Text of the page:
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Entrepreneur discovers how to make halvah, the Middle Eastern treat

  • Victoria Wallins at her home in Strafford, Vt., on Thursday, Feb. 20, 2020. Wallins is the founder of Halvah Heaven, a company that makes small-batch, artisan halvah. (Valley News - Jennifer Hauck) Copyright Valley News. May not be reprinted or used online without permission. Send requests to permission@vnews.com.

  • Halvah Heaven's espresso halvah. Victoria Wallins, of Strafford, Vt., is the founder of the company. (Valley News - Jennifer Hauck) Copyright Valley News. May not be reprinted or used online without permission. Send requests to permission@vnews.com.

  • Victoria Wallins, of Strafford, Vt., is the founder of Halvah Heaven, a company that makes small-batch, artisan halvah. (Valley News - Jennifer Hauck) Copyright Valley News. May not be reprinted or used online without permission. Send requests to permission@vnews.com.

Valley News Staff Writer
Published: 2/25/2020 9:48:32 PM
Modified: 2/26/2020 9:46:27 PM

In an era of limitless gadgetry and ebullient internet can-do-ism, it’s easy to imagine that no culinary feat is out of reach. But when Victoria Wallins set out to make halvah, one of her favorite childhood treats, she quickly discovered otherwise.

“It took a very long time to figure this out,” said Wallins, lining up glossy white packages with bright block lettering reading “Halvah Heaven” on a table at First Branch Coffee in South Royalton last week. “It is not just something you whip up in your kitchen. … I knew if I could master it, I had something.”

A confection made of tahini — sesame seed paste — and sugar syrup, halvah is ubiquitous in the Middle East and some parts of Eastern Europe. “Construction workers have it in their lunchboxes. It’s like a Snickers bar. It’s no big deal,” said Wallins, who splits her time between Strafford and Rockport, Mass., and sells her product in stores and at farmers markets around the Upper Valley.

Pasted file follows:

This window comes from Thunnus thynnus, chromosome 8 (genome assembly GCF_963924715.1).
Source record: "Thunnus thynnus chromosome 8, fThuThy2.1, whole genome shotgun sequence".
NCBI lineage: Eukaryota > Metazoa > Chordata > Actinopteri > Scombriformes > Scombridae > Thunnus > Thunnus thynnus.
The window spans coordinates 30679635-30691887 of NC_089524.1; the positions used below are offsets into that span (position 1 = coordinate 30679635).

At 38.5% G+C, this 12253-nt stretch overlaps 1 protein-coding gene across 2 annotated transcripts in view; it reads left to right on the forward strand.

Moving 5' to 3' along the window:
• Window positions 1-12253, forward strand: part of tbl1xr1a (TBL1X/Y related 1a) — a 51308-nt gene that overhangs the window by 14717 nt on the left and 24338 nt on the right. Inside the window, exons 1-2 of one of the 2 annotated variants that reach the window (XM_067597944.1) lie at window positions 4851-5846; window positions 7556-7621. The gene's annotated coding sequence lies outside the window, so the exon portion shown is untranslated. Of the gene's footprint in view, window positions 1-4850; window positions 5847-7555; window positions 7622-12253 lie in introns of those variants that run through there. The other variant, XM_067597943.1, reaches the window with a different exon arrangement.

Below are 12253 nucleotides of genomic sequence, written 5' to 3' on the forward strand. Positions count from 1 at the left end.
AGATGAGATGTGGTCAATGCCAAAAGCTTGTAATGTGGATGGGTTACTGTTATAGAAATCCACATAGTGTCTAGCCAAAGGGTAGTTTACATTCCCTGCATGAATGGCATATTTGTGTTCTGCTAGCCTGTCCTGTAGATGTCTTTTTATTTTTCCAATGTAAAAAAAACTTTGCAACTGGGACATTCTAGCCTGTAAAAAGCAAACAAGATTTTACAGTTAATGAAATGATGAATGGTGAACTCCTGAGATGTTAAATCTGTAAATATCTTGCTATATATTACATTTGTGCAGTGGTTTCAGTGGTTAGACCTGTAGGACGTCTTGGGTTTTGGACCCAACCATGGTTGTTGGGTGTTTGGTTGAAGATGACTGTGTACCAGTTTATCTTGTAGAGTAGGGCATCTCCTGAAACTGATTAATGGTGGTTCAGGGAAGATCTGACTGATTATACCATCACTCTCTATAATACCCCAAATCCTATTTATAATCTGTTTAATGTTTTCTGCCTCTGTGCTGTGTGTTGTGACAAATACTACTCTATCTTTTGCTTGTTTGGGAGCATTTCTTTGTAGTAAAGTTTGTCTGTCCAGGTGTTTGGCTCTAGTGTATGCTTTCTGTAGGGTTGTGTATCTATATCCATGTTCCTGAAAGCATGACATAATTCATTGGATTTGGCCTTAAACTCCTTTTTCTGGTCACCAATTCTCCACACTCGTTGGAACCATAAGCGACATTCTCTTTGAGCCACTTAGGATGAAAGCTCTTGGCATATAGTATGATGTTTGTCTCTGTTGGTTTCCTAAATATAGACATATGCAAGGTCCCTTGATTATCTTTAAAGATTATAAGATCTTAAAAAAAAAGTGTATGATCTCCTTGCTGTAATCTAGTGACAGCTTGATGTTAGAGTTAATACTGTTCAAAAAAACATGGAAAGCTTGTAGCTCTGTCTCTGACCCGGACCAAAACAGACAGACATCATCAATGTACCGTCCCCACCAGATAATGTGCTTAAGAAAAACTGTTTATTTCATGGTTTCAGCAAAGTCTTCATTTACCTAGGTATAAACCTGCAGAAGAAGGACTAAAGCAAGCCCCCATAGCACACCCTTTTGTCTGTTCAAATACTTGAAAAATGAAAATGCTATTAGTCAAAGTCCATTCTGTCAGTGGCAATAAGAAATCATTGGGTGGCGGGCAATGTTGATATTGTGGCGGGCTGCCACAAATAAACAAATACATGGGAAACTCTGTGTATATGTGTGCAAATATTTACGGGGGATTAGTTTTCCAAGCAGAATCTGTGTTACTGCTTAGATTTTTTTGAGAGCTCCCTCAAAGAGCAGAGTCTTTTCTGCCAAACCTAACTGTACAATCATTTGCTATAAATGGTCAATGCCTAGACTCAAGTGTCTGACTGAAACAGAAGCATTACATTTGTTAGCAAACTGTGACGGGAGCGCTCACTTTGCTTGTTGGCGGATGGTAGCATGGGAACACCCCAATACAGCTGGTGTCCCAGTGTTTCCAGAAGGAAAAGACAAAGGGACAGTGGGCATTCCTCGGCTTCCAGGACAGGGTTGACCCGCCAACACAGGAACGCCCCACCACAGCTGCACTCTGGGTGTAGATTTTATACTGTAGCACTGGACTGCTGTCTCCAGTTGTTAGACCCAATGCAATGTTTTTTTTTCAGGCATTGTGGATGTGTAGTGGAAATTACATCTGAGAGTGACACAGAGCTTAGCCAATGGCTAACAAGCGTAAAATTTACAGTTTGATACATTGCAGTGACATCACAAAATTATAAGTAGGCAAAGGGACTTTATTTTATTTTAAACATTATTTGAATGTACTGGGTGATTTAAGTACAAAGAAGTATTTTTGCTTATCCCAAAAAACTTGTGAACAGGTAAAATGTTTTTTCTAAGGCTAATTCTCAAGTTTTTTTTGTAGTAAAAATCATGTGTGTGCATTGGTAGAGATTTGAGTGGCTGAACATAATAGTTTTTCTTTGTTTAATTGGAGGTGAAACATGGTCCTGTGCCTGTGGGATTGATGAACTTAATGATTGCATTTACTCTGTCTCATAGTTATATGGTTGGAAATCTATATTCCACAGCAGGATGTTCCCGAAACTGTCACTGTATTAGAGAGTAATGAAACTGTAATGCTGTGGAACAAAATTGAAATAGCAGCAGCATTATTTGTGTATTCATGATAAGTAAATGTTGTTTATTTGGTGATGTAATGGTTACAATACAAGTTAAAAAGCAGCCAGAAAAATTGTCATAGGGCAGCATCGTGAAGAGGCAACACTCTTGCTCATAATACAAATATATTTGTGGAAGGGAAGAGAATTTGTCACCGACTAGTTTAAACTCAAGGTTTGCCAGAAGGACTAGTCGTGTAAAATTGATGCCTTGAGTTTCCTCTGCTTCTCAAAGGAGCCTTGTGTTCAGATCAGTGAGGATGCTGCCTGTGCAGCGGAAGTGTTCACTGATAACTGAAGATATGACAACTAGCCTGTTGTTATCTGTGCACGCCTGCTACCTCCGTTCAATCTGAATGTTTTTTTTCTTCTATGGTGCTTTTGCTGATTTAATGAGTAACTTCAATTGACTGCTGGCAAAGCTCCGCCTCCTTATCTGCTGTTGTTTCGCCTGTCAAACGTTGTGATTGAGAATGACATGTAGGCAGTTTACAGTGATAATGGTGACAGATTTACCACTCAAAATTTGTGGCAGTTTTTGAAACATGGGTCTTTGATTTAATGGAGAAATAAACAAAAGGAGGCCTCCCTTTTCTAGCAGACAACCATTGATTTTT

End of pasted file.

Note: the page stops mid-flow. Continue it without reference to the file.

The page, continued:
In the United States, however, halvah had little name recognition outside of Jewish neighborhoods until it started popping up at trendy restaurants and markets around the country a few years ago, and it’s still a relative novelty. “I meet people all the time who don’t even know what tahini is,” Wallins said.

In striped leg warmers and hexagon-shaped glasses, Wallins, 65, looked the part of the trendsetter she’s played for the past 30 years. A Boston-area native, she started two coffee bars in Brookline then ran a women’s clothing and home fashion store in Wellesley before deciding to try her hand at halvah.

Starting out in her home kitchen, she contacted a manufacturing facility in Montreal for advice. “The man said, I don’t recommend you do this,” Wallins said.

To Wallins’ ears, that warning sounded like a challenge. She carried on. “I made batches and batches and failed again and again,” she recalled. “It was heartbreaking. My better half was saying, ‘are you sure you want do do this? You don’t have anything to prove.’ ”

After two years of sleuthing, cooking, tinkering and consulting with candy makers and a food chemist, Wallins finally came up with a recipe that produced the flaky-chewy texture that characterizes authentic halvah. It also contains only all-natural ingredients, in contrast with most of the world’s halvah, which is mass-produced in factories and uses artificial and poor-quality ingredients such as corn syrup and cottonseed oil, she said.

Halvah is a perfect candidate for gourmet, all-natural treatment because it’s naturally gluten-free and high in protein and calcium, Wallins said. It’s also very versatile, with a texture that’s similar to fudge or nougat, but lighter and less sweet. People grate it over oatmeal, swirl it into brownies, toss it atop sundaes and fold it into pastries.

Wallins, whose mother is from Vermont and who has had a home in Strafford since 2003, began selling her halvah at farmers markets and food events in 2016. After her “silk road” flavor won a Good Food Award from the Good Food Foundation in 2018, she quickly expanded into new markets. She now sells 10 flavors, including maple, espresso, cardamom orange and peanut butter, at retailers all over the East Coast, as well as in Hawaii and Japan. Wallins can sometimes be found at the Norwich Farmers Market, and Halvah Heaven, which sells in 4-ounce packages for about $6.50 apiece, is on shelves at the Lebanon and Hanover food co-ops and the Woodstock Farmers Market.

When the large batches became too difficult for her to stir by hand, Wallins struggled to find a candy maker to take over production. Finally, she inquired at Tuck’s Candy Factory, a third-generation candy store right in her own backyard in Rockport, and, to her surprise, the owner agreed to make it for her.

The candy is still made by hand in the factory, 18 pounds at a time, and Wallins packages it herself.

Nor has she tired of her creation. “I eat tons of halvah. It just checks all my boxes,” Wallins said.

Sarah Earle can be reached at searle@vnews.com or 603-727-3268.




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